Demanding Health Literacy
Marijke Durning | NursingLink
Patient teaching and patient education are big topics in nursing. Good preventative health education helps keep people from becoming patients and good patient education helps patients from getting worse or helps them manage their condition or illness.
It used to be that nurses had time to sit down and discuss various issues with their patients, answering questions and generally providing support. With cutbacks all over health care, be they from the recession and layoffs, to a shortage of nursing, there are higher patient loads, higher expectations, and fewer staff members. This leads to patient education being but a memory for many nurses.
Rather than nurses educating patients, patient education material is provided to patients and families on an as-needed basis. In a perfect world, this would be a great solution: we don’t have time to talk to them, so we provide them with the written information that can be saved and referred to later. But we don’t live in a perfect world, and the written word is not as effective as the spoken word.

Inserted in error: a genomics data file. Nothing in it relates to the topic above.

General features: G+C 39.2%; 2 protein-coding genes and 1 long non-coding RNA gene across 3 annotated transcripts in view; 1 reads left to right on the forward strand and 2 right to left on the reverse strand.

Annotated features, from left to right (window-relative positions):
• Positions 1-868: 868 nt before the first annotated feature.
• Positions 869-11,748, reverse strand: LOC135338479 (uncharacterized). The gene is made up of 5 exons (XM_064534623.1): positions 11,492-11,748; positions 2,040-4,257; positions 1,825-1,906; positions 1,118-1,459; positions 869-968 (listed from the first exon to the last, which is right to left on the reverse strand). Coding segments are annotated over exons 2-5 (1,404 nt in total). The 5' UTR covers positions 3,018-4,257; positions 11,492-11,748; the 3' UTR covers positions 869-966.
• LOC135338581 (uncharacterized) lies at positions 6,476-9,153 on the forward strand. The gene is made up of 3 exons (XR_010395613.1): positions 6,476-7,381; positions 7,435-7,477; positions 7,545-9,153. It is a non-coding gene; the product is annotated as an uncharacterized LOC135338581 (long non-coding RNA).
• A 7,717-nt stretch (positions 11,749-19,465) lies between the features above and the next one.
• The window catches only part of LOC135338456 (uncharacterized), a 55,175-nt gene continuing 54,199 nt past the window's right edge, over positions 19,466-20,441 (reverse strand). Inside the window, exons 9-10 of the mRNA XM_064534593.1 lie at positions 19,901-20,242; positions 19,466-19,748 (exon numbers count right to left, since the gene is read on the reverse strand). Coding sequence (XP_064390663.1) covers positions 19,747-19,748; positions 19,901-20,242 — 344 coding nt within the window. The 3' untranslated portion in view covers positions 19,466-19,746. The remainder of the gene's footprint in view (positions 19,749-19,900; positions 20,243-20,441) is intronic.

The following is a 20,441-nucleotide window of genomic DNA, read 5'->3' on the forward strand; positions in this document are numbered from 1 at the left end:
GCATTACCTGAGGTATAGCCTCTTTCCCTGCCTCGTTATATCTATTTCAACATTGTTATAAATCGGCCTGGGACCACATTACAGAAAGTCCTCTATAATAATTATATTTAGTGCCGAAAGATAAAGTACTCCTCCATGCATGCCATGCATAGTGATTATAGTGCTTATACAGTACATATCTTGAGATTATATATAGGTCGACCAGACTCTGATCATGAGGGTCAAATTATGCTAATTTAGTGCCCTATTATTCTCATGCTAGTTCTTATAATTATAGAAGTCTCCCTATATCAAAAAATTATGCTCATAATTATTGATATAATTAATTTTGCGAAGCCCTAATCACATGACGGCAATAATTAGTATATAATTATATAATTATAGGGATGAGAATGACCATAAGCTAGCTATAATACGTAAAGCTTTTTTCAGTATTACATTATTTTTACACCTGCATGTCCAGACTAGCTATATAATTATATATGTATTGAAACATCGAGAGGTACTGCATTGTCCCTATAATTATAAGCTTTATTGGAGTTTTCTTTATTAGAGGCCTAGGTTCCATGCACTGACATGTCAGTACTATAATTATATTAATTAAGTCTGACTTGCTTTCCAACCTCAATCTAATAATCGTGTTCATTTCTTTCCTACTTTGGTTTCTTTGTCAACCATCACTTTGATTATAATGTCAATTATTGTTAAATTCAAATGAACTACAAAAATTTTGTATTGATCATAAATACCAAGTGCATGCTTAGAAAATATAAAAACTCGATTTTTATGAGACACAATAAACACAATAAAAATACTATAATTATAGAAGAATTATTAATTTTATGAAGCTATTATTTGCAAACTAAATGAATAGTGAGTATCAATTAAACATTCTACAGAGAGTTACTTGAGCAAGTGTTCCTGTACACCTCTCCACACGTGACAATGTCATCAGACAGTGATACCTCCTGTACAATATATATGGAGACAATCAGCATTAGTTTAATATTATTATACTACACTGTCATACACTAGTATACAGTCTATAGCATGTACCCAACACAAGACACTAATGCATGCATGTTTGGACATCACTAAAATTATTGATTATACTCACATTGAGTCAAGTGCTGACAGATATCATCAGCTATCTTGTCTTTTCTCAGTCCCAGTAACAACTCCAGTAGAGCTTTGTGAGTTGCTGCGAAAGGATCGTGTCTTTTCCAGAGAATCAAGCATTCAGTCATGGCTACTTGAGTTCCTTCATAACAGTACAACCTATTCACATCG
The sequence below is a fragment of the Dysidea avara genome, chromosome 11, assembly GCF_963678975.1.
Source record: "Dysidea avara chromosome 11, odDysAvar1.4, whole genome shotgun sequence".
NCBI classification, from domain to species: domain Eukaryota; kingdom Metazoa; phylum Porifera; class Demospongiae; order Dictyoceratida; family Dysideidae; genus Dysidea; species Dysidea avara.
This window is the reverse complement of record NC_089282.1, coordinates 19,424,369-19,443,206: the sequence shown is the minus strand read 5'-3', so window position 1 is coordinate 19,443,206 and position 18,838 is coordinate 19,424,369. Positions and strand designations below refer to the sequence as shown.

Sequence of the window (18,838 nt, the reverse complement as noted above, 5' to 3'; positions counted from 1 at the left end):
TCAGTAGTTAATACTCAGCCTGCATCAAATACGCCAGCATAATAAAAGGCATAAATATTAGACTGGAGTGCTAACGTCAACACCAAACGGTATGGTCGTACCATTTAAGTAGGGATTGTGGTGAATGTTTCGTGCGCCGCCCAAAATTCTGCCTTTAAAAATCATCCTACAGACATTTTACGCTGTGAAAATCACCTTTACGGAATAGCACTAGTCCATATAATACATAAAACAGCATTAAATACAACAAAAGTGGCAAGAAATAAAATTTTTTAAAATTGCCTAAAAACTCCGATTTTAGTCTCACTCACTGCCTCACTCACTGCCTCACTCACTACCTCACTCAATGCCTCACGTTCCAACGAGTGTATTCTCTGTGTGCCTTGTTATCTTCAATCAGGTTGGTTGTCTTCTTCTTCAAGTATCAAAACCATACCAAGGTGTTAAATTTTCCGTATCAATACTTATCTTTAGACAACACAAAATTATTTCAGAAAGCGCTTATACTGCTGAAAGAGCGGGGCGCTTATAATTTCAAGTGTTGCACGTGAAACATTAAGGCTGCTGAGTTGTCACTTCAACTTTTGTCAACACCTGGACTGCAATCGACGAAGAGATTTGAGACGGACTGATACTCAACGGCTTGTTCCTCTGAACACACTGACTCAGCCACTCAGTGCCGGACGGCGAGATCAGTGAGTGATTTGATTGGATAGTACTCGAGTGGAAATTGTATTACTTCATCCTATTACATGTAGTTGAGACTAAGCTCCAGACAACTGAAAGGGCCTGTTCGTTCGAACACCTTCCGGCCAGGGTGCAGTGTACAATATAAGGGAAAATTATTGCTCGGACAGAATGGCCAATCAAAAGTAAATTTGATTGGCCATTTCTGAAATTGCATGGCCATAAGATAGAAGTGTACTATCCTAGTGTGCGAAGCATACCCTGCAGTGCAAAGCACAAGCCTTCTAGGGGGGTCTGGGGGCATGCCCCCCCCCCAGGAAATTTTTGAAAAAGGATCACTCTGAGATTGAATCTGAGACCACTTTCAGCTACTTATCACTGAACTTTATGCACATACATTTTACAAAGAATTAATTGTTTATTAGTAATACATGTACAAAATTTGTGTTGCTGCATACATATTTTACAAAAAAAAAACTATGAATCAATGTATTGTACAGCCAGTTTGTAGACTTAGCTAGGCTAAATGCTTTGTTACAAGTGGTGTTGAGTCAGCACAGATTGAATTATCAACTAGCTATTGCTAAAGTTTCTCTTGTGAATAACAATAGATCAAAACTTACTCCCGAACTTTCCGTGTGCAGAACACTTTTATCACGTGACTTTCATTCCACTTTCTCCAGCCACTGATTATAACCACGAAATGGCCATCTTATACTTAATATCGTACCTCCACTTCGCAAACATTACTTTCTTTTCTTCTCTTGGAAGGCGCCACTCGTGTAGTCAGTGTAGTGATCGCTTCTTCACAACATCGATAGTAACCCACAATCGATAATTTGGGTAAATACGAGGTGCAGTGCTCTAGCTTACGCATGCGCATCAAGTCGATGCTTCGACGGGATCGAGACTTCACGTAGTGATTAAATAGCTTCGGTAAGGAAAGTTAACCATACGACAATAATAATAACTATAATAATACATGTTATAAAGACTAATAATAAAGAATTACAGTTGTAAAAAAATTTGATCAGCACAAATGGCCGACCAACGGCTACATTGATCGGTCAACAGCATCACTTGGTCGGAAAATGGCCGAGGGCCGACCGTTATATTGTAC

The written word can’t:
• Answer questions as the patients ask them
• Provide alternate ways of explaining things if they’re not understood in their present form
• Always be understood by the reader if the reading level is too high
• Be read by someone who cannot read